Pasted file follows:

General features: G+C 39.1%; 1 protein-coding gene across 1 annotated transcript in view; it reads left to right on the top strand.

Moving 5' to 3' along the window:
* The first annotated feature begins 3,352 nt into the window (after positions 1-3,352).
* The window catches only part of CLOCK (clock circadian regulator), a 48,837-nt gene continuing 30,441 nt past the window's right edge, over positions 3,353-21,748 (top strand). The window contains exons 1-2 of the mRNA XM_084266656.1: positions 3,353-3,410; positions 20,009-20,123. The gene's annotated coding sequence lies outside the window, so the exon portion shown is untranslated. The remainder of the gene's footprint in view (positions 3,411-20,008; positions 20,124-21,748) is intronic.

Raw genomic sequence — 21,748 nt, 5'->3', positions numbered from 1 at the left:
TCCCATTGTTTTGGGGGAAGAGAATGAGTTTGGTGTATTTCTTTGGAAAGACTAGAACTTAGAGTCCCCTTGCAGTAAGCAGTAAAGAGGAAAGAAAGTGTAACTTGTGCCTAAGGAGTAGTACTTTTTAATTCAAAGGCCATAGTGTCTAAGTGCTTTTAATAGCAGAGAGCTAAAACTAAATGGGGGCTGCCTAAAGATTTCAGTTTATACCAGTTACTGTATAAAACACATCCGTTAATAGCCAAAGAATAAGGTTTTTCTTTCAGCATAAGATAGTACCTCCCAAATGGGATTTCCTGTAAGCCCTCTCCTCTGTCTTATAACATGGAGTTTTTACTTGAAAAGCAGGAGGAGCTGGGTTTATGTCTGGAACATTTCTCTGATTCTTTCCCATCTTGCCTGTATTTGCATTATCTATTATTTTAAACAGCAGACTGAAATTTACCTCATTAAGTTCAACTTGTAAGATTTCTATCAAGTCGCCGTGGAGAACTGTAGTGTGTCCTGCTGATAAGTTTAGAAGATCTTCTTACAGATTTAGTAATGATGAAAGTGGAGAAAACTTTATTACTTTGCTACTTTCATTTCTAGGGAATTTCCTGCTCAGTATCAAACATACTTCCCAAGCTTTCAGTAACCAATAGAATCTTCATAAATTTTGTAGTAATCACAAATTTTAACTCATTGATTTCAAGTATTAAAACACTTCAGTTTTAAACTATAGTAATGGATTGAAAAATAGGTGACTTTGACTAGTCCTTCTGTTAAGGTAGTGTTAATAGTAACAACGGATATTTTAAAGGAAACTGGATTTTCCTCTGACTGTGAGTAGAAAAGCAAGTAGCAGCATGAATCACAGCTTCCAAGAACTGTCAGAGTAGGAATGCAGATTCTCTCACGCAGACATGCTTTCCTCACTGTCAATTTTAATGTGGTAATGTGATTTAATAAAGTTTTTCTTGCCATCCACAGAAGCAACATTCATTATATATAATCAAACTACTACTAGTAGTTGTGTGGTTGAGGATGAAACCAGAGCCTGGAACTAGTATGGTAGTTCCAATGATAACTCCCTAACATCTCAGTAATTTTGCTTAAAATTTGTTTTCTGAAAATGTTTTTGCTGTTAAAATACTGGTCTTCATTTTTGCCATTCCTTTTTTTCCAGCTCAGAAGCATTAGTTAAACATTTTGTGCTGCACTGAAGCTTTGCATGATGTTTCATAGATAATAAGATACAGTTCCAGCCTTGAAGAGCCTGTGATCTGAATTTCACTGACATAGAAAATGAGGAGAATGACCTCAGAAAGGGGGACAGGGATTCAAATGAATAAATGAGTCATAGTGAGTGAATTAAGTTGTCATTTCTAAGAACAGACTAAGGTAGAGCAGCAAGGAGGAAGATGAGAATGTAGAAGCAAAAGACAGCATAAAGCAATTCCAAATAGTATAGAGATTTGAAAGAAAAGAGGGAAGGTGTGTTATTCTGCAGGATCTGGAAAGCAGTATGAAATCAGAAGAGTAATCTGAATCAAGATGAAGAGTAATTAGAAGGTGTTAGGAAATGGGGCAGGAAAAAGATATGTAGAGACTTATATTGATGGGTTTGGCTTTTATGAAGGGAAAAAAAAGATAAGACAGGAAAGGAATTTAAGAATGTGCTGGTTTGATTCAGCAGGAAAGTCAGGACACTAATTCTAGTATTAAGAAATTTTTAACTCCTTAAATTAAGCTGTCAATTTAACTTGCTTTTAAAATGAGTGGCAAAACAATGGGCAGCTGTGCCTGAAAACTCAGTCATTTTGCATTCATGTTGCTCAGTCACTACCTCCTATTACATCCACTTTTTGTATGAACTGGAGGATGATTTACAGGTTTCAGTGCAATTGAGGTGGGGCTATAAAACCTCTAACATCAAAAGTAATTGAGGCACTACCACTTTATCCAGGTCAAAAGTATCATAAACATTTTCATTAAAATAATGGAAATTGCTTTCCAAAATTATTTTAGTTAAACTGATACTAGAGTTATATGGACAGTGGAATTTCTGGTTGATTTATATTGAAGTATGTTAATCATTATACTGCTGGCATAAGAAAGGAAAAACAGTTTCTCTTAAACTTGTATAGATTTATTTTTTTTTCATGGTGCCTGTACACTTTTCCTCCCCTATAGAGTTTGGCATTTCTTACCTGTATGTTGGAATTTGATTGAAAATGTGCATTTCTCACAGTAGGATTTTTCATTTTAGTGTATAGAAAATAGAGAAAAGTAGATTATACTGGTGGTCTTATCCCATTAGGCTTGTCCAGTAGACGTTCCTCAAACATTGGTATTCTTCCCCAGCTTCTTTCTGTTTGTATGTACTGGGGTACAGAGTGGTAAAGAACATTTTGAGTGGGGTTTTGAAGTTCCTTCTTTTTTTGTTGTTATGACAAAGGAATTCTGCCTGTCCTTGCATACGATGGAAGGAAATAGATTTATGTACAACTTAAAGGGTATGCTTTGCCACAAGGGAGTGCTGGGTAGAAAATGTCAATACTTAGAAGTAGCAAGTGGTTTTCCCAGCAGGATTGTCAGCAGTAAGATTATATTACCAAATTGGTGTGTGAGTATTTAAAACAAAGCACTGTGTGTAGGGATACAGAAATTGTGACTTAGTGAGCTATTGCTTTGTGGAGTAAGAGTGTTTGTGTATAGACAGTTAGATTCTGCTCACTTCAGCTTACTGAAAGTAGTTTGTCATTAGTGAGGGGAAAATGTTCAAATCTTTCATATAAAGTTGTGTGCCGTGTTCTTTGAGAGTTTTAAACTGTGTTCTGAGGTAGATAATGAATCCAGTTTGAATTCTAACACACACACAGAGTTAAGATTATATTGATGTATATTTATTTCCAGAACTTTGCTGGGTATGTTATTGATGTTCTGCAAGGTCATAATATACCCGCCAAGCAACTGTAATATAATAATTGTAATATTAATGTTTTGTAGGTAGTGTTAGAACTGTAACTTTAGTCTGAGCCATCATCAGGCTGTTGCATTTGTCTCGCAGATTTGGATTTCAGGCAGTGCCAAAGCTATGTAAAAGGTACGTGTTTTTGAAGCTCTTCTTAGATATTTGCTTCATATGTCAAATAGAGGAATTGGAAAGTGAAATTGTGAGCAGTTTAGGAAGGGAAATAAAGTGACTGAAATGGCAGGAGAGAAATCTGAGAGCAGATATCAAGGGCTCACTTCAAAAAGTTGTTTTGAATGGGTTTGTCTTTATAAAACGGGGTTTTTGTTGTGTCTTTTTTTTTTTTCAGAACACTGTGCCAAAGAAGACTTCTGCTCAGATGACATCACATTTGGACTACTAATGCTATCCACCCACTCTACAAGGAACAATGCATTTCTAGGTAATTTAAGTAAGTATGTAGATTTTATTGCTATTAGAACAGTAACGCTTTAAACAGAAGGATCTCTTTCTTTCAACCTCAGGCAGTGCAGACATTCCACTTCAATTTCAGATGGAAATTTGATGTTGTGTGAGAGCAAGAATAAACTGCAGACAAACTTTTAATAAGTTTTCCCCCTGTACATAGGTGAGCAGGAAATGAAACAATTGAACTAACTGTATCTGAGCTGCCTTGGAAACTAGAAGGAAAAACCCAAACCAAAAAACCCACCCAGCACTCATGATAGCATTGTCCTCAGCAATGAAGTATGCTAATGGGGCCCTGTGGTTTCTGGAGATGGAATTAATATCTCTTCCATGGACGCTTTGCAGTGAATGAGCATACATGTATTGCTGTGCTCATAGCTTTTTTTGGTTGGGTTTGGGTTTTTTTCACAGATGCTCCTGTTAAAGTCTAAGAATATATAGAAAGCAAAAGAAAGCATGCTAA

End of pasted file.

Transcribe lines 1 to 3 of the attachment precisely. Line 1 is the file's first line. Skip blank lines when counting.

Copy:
General features: G+C 39.1%; 1 protein-coding gene across 1 annotated transcript in view; it reads left to right on the top strand.

Moving 5' to 3' along the window:
* The first annotated feature begins 3,352 nt into the window (after positions 1-3,352).